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Water with text over it that says Is Transparency Part of Your Leadership Brand?
Background image by kalhh from Pixabay

When you think of a leader, what qualities do you picture? Do you picture someone who is competent, confident, and a good speaker? Do you see someone who can fire up the room and motivate their team? Or, perhaps, do you picture someone who is data-driven and brainy—someone who’s gears are always turning?

While these are all worthy leadership traits, I believe one crucial leadership component is consistently overlooked: transparency.

Without transparency, it is difficult to cultivate trust (for more on trust, read this past post!). People begin to wonder what you’re doing in the shadows, and question why decisions are made.

Being a transparent leader, means being honest. It means being yourself at all times (though sometimes you may be a more formal version of yourself, while other times you may be a more casual version). For a transparent leader, there is no room for being two-faced. I have found that people catch on quickly when someone isn’t being candid or is telling two versions of the same story to two different groups of people.

Another aspect of the transparent leader is courage. It takes a good deal of guts to be honest with your team when things are not going especially well. If performance is flagging or the company is going through growing pains, don’t hide those difficulties. Instead, engage your team and encourage them to become part of the solution.

Transparent leaders communicate. They keep an open-door policy, and welcome any feedback, thoughts, or opinions…even if some of what they hear is negative or critical. In fact, this kind of constructive feedback is exactly what an organization needs to grow and improve. Transparent leaders make others feel comfortable approaching them—they cultivate a spirit of mutual trust.

Take a moment to ask yourself: How transparent is your organization? How transparent are YOU? If your personal transparency needs a little work, take action!

  • Start talking to your co-workers. Be as candid as possible AND be a respectful listener.
  • Encourage feedback. Schedule one-on-one meetings to gain feedback and then ACT on sound suggestions or ideas.
  • Be vulnerable. You’re not perfect, and it’s okay for others to see that.
  • Facing a crisis? Don’t try to hide it. Be open about the company’s issues, and work as a team to solve them.

When you become an open and candid leader, a lot can change. You may find your relationships with team members improve, workplace culture becomes a little more open and honest, and you feel less anxious about having to hide business difficulties from your co-workers. In the long term, your transparency will hopefully encourage others to act in kind, which will eventually foster an open and communicative work environment.

MARGARET SMITH IS A CAREER COACH, AUTHOR, INSIGHTS® DISCOVERY (AND DEEPER DISCOVERY) LICENSED PRACTITIONER, AND FOUNDER OF UXL. SHE HOSTS WORKSHOPS FOR PEOPLE WHO NEED CAREER OR PERSONAL GUIDANCE. 
NOW LIVE: CHECK OUT MARGARET’S NEW ONLINE LEADERSHIP COURSE.

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Smiling business woman at laptop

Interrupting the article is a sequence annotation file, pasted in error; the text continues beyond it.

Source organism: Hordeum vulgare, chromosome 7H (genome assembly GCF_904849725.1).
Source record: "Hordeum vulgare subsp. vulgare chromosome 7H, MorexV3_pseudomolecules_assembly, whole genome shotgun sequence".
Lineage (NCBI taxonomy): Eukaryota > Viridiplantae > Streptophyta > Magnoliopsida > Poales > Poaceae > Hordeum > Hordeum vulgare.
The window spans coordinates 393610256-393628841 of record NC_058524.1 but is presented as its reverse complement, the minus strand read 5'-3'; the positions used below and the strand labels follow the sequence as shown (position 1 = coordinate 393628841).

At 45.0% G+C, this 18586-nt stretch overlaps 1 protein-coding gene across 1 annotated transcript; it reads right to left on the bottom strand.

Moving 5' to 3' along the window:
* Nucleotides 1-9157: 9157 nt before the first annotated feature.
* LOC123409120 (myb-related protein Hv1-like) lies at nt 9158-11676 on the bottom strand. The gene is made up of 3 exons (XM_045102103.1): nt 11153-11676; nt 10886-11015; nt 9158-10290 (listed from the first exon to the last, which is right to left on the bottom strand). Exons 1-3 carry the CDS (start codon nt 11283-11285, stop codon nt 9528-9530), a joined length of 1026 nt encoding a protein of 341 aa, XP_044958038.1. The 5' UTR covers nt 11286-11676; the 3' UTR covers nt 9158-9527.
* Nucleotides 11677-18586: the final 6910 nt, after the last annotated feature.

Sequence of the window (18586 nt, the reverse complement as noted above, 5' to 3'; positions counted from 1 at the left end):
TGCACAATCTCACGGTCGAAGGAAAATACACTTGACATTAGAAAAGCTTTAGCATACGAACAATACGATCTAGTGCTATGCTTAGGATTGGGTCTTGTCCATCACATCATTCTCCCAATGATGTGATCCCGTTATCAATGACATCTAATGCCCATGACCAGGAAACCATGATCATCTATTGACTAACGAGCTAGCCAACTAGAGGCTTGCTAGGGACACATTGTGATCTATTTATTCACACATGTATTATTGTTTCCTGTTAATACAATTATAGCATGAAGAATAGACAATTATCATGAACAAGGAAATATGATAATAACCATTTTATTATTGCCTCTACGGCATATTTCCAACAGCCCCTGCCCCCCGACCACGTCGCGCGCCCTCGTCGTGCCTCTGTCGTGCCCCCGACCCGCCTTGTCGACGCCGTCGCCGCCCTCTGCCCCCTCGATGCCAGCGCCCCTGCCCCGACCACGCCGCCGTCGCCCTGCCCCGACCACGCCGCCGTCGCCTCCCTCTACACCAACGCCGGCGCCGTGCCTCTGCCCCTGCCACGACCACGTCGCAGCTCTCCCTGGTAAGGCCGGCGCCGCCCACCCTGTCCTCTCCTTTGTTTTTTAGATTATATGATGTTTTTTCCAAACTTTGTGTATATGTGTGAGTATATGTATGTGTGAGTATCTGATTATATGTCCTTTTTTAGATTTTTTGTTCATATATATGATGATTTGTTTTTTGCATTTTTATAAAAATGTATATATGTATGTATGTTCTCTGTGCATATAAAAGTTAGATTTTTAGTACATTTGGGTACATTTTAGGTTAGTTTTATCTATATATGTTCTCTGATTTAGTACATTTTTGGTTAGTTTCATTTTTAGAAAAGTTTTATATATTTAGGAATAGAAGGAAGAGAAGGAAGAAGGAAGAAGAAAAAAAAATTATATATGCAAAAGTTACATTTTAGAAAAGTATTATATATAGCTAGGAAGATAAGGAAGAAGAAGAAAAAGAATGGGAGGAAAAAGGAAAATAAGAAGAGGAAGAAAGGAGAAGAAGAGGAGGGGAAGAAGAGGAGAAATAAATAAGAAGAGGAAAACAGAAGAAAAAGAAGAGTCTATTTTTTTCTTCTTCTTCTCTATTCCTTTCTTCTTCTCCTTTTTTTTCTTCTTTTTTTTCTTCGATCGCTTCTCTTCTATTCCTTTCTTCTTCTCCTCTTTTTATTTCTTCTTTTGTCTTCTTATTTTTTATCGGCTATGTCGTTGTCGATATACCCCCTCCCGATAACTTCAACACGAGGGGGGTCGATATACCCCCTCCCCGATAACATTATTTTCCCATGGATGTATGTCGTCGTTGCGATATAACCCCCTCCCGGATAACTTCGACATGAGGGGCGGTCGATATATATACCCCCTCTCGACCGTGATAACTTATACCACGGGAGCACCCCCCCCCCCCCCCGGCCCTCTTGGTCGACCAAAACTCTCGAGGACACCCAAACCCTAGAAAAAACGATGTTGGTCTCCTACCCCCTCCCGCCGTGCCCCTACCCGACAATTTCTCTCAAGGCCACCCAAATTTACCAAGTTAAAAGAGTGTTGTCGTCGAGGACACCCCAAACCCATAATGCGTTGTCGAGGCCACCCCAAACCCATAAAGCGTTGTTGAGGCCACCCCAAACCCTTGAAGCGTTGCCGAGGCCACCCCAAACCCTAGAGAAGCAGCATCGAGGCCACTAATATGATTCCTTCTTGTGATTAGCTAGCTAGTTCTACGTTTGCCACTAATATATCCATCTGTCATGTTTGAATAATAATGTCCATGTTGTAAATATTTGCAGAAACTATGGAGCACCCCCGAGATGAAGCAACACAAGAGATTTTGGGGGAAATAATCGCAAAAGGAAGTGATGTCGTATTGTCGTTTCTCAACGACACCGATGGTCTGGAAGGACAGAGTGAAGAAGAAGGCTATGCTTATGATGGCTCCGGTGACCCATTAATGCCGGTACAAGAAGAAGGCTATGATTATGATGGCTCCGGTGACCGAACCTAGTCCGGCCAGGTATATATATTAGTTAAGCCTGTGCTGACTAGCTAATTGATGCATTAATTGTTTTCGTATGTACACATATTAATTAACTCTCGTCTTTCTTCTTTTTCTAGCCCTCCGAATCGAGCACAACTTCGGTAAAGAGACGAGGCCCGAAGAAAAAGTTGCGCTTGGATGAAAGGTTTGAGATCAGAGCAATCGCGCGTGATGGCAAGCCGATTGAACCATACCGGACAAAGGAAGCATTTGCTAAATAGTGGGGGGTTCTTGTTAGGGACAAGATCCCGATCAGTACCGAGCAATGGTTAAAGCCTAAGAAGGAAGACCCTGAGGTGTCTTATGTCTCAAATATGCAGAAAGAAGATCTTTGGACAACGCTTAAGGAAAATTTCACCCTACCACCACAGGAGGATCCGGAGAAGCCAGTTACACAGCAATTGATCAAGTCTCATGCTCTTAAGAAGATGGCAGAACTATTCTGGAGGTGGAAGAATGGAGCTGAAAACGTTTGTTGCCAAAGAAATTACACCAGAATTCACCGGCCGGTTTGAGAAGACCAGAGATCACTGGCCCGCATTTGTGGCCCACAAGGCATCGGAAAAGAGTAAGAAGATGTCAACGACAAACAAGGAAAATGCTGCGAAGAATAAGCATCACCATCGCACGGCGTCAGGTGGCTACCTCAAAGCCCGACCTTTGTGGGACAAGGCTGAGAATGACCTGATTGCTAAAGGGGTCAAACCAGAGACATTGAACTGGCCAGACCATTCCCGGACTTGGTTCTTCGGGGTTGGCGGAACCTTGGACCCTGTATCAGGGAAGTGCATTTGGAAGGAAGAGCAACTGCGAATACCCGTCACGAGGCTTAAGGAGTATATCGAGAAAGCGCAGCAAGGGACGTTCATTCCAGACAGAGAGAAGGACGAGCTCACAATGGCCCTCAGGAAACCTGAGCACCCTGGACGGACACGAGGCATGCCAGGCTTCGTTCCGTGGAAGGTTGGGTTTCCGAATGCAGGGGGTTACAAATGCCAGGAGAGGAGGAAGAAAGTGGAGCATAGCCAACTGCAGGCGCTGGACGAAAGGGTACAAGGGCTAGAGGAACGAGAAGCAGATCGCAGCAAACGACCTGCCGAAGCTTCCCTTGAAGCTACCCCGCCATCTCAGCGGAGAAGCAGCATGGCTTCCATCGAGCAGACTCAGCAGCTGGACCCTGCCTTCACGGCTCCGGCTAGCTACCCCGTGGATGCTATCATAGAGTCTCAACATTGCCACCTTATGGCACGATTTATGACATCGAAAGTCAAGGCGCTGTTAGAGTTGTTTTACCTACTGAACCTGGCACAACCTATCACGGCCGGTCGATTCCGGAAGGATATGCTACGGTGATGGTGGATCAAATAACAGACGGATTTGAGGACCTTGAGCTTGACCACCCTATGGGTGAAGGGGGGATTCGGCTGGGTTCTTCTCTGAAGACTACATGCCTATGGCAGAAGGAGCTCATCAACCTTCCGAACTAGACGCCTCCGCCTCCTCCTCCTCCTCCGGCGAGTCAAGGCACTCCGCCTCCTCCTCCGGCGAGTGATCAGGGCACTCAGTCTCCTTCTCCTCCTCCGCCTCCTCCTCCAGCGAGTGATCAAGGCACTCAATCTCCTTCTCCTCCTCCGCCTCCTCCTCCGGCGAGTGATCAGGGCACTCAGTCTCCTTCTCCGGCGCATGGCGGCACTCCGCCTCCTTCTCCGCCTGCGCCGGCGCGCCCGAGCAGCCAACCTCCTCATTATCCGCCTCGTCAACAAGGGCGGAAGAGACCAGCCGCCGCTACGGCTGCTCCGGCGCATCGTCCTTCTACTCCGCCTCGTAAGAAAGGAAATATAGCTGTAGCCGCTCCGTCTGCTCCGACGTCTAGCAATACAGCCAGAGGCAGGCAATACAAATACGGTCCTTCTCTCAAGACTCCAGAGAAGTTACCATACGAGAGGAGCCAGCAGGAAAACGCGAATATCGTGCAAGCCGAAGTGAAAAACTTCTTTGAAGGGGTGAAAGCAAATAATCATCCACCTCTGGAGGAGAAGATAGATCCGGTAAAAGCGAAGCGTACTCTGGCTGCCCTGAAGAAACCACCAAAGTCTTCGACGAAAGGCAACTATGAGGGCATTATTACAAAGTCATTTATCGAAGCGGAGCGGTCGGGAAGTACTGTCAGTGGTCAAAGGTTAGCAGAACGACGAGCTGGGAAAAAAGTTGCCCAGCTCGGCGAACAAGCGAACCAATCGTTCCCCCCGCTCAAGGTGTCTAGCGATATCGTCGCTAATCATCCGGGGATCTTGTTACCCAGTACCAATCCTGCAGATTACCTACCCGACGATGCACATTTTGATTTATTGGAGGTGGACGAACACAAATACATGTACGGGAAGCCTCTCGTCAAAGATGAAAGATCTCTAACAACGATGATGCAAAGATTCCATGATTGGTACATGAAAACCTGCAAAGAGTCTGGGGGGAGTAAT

Image via Pixabay

Last week’s post had to do with retaining young workers through competitive wages and benefits, combating boredom, and demonstrating your trust in them by giving them a high degree of autonomy. This week, we’ll focus on YOU, and how you can set an example of healthy company loyalty.

First of all, let me clarify that this post is geared toward leaders, which could potentially be anyone and everyone. Even if you’re not a manager or supervisor, you might lead a team, spearhead a project, or be the go-to person at the office for ideas. Whatever your specific brand of leadership, know that you have influence (often more influence than you might realize).

How does your leadership tie into loyalty?

You have the power to influence the tone of the office. Instead of contributing to an environment of whining, complaining, and gossip, focus on being an optimistic problem-solver.

If you don’t necessarily agree with a company policy, don’t trash talk the decision-makers. Instead, take a constructive approach. Ask yourself what you can do to either A) work within the system to make a positive change OR B) put together a case to show why the policy doesn’t work. Either way, you’ll accomplish more than you would if you simply complained behind the decision-makers’ backs.

Another thing you, as a leader, can do to foster loyalty is be inclusive. How long do you think a person will last at the company if they’re constantly feeling like an outsider? Or if they think they don’t have a voice? Include others by asking for their thoughts and opinions, consulting them during meetings, and looping them in on relevant decisions. When they share their thoughts, make sure to actually listen and give them the careful consideration they deserve.

Finally, show appreciation. Too often, we neglect to give praise when praise is due. If you notice someone going above and beyond their duties, say thank you or give them a hand-written thank you note. Make sure your gratitude is genuine, and give it freely. It is simple gestures like these that will help others feel valued and appreciated. It could make all the difference.